Where you drive affects the risks you face.
About 20 percent of motor vehicle crash deaths result from a vehicle leaving the roadway and hitting a fixed object alongside the road. Trees, utility poles, and traffic barriers are the most common objects struck. About half of the deaths in fixed object crashes occur at night.
Alcohol is a frequent contributing factor in these crashes. Motorists also run off the road because of excessive speeds, falling asleep, inattention, or poor visibility. Efforts to reduce these driver errors are only somewhat effective, so it's important to remove fixed objects or avoid putting them along roads in the first place, especially roads where vehicles are more likely to leave the pavement. Less preferred options include using breakaway objects or shielding or increasing the visibility of the objects.
The following facts are based on analysis of data from the U.S. Department of Transportation's Fatality Analysis Reporting System (FARS).
The information is based on fatal crashes in which the most harmful event coded was a collision with a fixed object, regardless of whether the first harmful event also was a collision with a fixed object, or was instead another type of crash, such as a collision between two motor vehicles, that in turn led to a collision with a fixed object. Information on the most harmful event became available in FARS in 1979.
A total of 7,272 people died in fixed object crashes in 2010, 7 percent fewer than in 2009 and 31 percent fewer than in 1979. The proportion of motor vehicle crash deaths involving collisions with fixed objects has remained between 19 and 23 percent since 1979.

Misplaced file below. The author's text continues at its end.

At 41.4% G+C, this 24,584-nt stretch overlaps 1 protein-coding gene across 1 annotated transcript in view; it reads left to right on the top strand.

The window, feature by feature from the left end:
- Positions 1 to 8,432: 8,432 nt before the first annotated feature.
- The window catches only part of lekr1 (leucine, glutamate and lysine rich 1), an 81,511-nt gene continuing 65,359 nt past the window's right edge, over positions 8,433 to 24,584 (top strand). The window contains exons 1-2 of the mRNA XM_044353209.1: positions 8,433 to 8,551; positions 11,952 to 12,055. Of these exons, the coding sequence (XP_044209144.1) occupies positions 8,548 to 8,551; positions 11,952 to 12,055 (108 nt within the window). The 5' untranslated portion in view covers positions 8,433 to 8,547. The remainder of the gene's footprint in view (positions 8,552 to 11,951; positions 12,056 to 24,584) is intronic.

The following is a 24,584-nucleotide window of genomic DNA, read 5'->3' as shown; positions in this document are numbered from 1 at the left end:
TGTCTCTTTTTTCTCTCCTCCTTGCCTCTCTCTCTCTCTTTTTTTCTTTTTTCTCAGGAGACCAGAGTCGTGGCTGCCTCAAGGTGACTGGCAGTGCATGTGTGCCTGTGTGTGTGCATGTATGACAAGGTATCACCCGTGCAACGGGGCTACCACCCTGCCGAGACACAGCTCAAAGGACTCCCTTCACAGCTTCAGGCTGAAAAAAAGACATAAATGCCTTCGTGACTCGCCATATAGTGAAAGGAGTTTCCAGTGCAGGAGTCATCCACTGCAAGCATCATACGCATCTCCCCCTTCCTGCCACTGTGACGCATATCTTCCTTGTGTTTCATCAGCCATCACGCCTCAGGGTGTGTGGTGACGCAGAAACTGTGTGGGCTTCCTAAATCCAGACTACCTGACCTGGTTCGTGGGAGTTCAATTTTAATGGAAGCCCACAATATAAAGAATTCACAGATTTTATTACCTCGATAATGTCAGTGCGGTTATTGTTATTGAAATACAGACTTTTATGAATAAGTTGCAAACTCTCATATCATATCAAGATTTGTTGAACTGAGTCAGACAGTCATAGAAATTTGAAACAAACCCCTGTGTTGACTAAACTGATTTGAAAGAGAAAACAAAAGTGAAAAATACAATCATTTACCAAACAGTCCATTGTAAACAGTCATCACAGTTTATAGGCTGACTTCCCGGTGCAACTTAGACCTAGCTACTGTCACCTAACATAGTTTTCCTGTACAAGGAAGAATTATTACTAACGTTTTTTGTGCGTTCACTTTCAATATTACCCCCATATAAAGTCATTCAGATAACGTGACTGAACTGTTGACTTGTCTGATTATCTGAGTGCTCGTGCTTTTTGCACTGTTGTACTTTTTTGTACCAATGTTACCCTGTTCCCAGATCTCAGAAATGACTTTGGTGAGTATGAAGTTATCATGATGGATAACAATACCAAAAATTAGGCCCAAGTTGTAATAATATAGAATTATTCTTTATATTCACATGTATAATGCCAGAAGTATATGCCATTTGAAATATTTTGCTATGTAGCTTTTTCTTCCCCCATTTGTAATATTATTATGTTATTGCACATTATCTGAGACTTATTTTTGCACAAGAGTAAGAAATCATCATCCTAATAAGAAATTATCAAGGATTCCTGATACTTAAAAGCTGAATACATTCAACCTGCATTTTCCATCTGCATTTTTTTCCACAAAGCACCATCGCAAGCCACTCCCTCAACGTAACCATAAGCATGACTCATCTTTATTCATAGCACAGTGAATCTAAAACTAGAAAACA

Trees are the most common fixed object struck. Fifty percent of deaths in fixed object crashes in 2010 involved a vehicle striking a tree. Utility poles and traffic barriers were the next most common objects struck, accounting for 14 and 8 percent of deaths, respectively.
Percent distribution of fixed object crash deaths by object struck, 2010
Forty-five percent of drivers killed in fixed object crashes in 2010 had blood alcohol concentrations (BACs) at or above 0.08 percent. By comparison, 27 percent of drivers killed in other types of fatal crashes had BACs this high. The number of drivers killed in fixed object crashes with BACs at or above 0.08 percent declined from a high of 4,209 in 1986 to 2,548 in 2010, a reduction of 39 percent.
Percent of fatally injured drivers with BACs ≥ 0.08 percent by crash type, 1982-2010
Twenty-eight percent of drivers killed in fixed object crashes in 2010 were males younger than 30. Overall, males accounted for 80 percent of drivers killed in fixed object crashes in 2010.
Ninety-five percent of fixed object crash deaths in 2010 occurred in single-vehicle crashes.
Eighteen percent of deaths in fixed object crashes in 2010 involved vehicles rolling over.
About 21 percent of passenger vehicle occupant deaths in fixed object crashes in 2010 involved ejection; 15 percent of the occupants killed were fully ejected, and 6 percent were partially ejected.
Fourteen percent of deaths in fixed object crashes in 2010 occurred on interstates and freeways, 47 percent occurred on other major roads, and 36 percent occurred on minor roads.
Fifty-seven percent of deaths in fixed object crashes in 2010 occurred on rural roads.
Forty-five percent of deaths in fixed object crashes in 2010 occurred on roads with speed limits 55 mph or higher.
About half of deaths in fixed object crashes in 2010 occurred at night (9 p.m.-6 a.m.). The highest proportions of deaths in fixed object crashes occurred between midnight and 3 a.m. (19 percent) and between 9 p.m. and midnight (15 percent).
©1996-2015, Insurance Institute for Highway Safety, Highway Loss Data Institute | www.iihs.org
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